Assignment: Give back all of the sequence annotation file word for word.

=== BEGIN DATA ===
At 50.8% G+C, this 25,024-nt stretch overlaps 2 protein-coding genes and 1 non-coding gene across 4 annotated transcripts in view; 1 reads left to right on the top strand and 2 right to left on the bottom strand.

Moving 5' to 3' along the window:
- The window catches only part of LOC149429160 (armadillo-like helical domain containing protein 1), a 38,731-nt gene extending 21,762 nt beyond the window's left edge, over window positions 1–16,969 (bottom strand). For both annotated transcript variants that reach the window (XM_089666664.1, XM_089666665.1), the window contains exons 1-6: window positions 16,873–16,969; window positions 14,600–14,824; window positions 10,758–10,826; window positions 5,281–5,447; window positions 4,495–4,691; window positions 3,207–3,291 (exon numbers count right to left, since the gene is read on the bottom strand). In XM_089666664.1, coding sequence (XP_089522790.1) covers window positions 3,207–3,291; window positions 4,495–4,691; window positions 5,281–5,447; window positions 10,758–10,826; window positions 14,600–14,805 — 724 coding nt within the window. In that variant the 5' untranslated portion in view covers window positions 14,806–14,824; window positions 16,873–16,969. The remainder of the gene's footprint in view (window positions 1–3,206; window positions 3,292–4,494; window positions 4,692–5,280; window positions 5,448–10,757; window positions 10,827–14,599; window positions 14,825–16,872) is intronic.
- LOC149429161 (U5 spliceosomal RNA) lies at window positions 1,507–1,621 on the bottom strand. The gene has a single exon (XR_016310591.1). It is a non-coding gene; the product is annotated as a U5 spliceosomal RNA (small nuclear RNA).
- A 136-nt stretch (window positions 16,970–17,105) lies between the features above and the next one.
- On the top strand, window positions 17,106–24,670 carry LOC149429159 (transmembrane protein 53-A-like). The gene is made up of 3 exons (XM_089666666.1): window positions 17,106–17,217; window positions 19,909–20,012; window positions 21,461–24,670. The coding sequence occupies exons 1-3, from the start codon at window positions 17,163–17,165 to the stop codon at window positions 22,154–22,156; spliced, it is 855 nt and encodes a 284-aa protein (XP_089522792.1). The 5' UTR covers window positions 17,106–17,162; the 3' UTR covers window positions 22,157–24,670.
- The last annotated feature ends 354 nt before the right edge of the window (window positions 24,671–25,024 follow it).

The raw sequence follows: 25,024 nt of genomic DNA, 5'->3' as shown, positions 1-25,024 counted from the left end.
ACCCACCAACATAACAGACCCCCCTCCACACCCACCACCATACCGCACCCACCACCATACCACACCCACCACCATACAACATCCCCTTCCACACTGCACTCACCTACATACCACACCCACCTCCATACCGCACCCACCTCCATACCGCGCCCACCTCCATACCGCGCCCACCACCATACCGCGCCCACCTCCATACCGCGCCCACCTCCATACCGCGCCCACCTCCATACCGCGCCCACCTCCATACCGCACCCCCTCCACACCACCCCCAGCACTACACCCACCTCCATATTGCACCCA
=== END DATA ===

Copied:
At 50.8% G+C, this 25,024-nt stretch overlaps 2 protein-coding genes and 1 non-coding gene across 4 annotated transcripts in view; 1 reads left to right on the top strand and 2 right to left on the bottom strand.

Moving 5' to 3' along the window:
- The window catches only part of LOC149429160 (armadillo-like helical domain containing protein 1), a 38,731-nt gene extending 21,762 nt beyond the window's left edge, over window positions 1–16,969 (bottom strand). For both annotated transcript variants that reach the window (XM_089666664.1, XM_089666665.1), the window contains exons 1-6: window positions 16,873–16,969; window positions 14,600–14,824; window positions 10,758–10,826; window positions 5,281–5,447; window positions 4,495–4,691; window positions 3,207–3,291 (exon numbers count right to left, since the gene is read on the bottom strand). In XM_089666664.1, coding sequence (XP_089522790.1) covers window positions 3,207–3,291; window positions 4,495–4,691; window positions 5,281–5,447; window positions 10,758–10,826; window positions 14,600–14,805 — 724 coding nt within the window. In that variant the 5' untranslated portion in view covers window positions 14,806–14,824; window positions 16,873–16,969. The remainder of the gene's footprint in view (window positions 1–3,206; window positions 3,292–4,494; window positions 4,692–5,280; window positions 5,448–10,757; window positions 10,827–14,599; window positions 14,825–16,872) is intronic.
- LOC149429161 (U5 spliceosomal RNA) lies at window positions 1,507–1,621 on the bottom strand. The gene has a single exon (XR_016310591.1). It is a non-coding gene; the product is annotated as a U5 spliceosomal RNA (small nuclear RNA).
- A 136-nt stretch (window positions 16,970–17,105) lies between the features above and the next one.
- On the top strand, window positions 17,106–24,670 carry LOC149429159 (transmembrane protein 53-A-like). The gene is made up of 3 exons (XM_089666666.1): window positions 17,106–17,217; window positions 19,909–20,012; window positions 21,461–24,670. The coding sequence occupies exons 1-3, from the start codon at window positions 17,163–17,165 to the stop codon at window positions 22,154–22,156; spliced, it is 855 nt and encodes a 284-aa protein (XP_089522792.1). The 5' UTR covers window positions 17,106–17,162; the 3' UTR covers window positions 22,157–24,670.
- The last annotated feature ends 354 nt before the right edge of the window (window positions 24,671–25,024 follow it).

The raw sequence follows: 25,024 nt of genomic DNA, 5'->3' as shown, positions 1-25,024 counted from the left end.
ACCCACCAACATAACAGACCCCCCTCCACACCCACCACCATACCGCACCCACCACCATACCACACCCACCACCATACAACATCCCCTTCCACACTGCACTCACCTACATACCACACCCACCTCCATACCGCACCCACCTCCATACCGCGCCCACCTCCATACCGCGCCCACCACCATACCGCGCCCACCTCCATACCGCGCCCACCTCCATACCGCGCCCACCTCCATACCGCGCCCACCTCCATACCGCACCCCCTCCACACCACCCCCAGCACTACACCCACCTCCATATTGCACCCA